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"A Pedigree Partly Indian, Partly Batavian"


Washington Irving Meets Jacob Van Tassel


   
…..We have mentioned the old VAN TASSEL house, before it became the picturesque cottage-mansion of Sunnyside, with all its tasteful changes and “betterments.”  A friend and correspondent, Hon. Abiel S. Thurston, of Elmira, in our State, in a recent letter to the Editor, states a circumstance which brought him, very many years ago, into business communications with the original proprietor of “Wolfert’s Roost,” Jacob Van Tassel.  Being an eminent lawyer, at the time, in New-York, he had many cases in which his legal services were required to establish the claims of revolutionary patriots, for “labor done and performed” in the “Good old Cause,” in the times which tried men’s souls.  Among these applicants for a pension, was JACOB VAN TASSEL, at the time proprietor of “the Roost.”  The “record,” upon which his application was based, and upon which his pension was immediately obtained, was in his own hand-writing; and it was such a rare, quaint document, that long after the “Crayon” sketch appeared in the Knickerbocker, describing “Wolfert’s Roost,” Mr. Thurston sent, with a brief note, the original “pension-certificate” voucher to Mr. Irving, from whom he received the subjoined reply:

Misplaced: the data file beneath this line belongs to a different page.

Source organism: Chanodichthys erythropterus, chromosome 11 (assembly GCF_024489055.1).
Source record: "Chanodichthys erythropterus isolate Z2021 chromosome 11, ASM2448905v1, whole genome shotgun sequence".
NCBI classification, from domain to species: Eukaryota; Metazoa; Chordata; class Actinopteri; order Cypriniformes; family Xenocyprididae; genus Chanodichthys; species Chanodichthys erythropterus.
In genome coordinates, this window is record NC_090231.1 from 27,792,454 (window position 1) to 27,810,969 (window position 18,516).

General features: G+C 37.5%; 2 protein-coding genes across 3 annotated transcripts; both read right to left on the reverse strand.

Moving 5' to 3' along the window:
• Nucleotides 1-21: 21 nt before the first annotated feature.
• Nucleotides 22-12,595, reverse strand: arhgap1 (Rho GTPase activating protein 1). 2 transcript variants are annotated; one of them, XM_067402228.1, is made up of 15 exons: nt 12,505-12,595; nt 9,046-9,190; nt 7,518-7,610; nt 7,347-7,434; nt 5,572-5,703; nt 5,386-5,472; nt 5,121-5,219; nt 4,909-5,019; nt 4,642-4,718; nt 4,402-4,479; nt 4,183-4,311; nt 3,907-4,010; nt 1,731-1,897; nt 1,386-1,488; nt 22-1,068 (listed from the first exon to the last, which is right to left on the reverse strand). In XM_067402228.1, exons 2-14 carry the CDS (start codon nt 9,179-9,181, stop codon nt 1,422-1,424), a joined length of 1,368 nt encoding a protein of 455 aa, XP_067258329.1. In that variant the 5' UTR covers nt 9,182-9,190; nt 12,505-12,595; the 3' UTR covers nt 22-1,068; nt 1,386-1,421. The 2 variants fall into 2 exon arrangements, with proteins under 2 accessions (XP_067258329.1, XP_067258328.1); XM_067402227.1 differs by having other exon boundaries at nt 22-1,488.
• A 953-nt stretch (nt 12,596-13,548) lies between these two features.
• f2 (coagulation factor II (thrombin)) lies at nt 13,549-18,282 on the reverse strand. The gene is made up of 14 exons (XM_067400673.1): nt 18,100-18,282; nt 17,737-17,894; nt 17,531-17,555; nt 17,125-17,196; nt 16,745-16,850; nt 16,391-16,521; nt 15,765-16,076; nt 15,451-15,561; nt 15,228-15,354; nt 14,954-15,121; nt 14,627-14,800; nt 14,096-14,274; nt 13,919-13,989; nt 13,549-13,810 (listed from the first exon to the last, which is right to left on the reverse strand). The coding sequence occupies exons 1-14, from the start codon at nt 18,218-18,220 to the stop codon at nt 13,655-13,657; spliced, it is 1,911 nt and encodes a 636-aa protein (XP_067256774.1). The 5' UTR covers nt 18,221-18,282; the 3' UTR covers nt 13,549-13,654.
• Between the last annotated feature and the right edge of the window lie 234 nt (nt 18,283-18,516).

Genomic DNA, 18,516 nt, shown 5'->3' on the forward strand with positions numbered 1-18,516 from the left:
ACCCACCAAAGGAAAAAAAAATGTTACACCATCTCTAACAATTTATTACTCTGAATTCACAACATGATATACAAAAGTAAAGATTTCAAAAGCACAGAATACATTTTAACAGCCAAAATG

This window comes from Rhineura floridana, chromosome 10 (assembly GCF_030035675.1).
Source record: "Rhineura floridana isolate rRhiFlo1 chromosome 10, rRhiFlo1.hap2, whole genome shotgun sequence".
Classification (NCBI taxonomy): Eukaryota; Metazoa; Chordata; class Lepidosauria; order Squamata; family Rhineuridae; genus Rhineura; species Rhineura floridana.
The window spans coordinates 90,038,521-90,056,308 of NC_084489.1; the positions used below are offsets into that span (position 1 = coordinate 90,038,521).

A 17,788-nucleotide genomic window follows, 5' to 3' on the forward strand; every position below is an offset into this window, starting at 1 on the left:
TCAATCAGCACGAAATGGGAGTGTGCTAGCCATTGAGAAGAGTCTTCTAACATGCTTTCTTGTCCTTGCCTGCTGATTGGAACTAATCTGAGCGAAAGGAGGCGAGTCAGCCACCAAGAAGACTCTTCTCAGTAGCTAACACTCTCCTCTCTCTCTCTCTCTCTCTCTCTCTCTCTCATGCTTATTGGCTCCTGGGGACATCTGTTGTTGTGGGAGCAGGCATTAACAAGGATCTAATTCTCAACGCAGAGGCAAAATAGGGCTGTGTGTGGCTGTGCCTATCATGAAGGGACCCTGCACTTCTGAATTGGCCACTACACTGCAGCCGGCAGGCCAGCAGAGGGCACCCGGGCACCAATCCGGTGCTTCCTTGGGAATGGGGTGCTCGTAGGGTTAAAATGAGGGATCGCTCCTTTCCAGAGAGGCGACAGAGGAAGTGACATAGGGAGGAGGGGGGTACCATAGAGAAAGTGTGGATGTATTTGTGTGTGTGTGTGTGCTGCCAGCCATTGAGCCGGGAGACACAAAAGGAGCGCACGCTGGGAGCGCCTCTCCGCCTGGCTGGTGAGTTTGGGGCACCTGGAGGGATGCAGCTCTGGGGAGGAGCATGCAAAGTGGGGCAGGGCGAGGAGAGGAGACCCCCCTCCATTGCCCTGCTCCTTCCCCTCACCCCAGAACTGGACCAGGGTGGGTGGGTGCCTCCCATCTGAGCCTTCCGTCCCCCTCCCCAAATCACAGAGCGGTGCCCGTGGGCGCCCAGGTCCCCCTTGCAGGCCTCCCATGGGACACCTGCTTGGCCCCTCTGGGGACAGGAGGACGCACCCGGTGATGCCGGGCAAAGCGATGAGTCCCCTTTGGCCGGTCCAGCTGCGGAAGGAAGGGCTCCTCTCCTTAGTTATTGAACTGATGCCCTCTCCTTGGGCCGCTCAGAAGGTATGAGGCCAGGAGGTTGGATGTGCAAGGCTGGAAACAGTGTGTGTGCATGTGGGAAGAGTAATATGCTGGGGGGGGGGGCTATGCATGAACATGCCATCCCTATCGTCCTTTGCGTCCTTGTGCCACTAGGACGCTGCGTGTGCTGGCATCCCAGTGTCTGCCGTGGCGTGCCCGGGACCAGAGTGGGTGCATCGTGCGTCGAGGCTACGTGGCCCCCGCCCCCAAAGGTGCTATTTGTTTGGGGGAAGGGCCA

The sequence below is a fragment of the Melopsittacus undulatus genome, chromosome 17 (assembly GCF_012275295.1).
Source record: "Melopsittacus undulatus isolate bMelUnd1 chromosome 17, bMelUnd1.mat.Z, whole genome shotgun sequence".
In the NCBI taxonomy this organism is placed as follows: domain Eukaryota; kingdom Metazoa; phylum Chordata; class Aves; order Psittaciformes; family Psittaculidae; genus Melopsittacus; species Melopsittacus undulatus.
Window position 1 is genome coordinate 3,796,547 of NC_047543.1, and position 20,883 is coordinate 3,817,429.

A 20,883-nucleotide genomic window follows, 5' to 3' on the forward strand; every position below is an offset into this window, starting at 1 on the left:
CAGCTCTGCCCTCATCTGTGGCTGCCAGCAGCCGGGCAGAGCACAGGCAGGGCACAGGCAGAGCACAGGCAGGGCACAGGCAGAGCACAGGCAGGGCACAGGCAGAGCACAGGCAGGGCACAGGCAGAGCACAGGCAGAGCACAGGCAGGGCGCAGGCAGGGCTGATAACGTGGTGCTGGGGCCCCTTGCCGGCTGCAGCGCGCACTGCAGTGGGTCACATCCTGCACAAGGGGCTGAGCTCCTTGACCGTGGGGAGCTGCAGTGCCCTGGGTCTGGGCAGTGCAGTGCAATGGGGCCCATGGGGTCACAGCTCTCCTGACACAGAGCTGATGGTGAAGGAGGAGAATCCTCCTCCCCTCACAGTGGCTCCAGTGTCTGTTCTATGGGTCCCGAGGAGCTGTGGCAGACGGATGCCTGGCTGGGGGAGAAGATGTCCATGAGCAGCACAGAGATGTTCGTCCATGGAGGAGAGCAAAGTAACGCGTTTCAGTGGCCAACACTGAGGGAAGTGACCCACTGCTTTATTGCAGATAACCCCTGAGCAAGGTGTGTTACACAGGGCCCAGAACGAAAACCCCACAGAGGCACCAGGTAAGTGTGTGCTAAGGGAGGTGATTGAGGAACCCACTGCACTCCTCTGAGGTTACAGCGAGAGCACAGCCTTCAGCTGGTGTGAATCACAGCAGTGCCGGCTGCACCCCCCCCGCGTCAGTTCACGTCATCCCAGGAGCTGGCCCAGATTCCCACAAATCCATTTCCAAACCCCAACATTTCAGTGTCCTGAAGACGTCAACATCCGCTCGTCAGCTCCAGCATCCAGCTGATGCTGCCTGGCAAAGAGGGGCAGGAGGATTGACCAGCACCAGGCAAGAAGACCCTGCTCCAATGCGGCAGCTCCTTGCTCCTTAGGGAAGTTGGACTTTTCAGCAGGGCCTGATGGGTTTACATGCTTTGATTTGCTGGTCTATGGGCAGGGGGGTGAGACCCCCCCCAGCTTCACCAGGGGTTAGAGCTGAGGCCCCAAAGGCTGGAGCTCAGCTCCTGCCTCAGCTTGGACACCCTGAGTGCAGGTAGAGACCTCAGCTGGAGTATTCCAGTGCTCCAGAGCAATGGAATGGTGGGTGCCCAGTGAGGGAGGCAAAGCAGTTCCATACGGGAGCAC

“MY DEAR SIR:


“Accept my thanks for the curious document concerning JACOB VAN TASSEL, which you have had the kindness to send me.  I shall carefully lay them up on the archives of my little mansion; which, as you suppose, is built on the identical site, and I may add, partly with the materials, of the “stone house” once the castle of the redoubtable JACOB.  I regret to say I have not the “Goose-Gun” which once formed its artillery, and which, if tradition speaks true, could carry a ball across the Tappan Sea. I saw it once in the possession of old Mr. Henry Brevoort, of the Bowery, who promised I should have it at his death; but he is dead, and the “Goose-Gun” has gone into other hands.


“I must have seen old Mr. VAN TASSEL about the time you became acquainted with him.  I had a long conversation with him at his abode in Greenwich-street, New-York, in which I gathered some of the particulars I have since recorded.  He was a type of the belligerent yeomanry of Westchester County, who figured in the border feuds of Skinner and Cowboy in the time of the Revolution, and kept watch along the shores of the Tappan Sea.


“Very respectfully,


“Your obliged and humble servant,


WASHINGTON IRVING.”


Source: The Knickerbock: Or, New-York Monthly Magazine edited by Charles Fenno Hoffman, Timothy Flint, Lewis Gaylord Clark, Kinahan Cornwallis, John Holmes Agnew, Vol LV, New-York: John A. Gray, 1860


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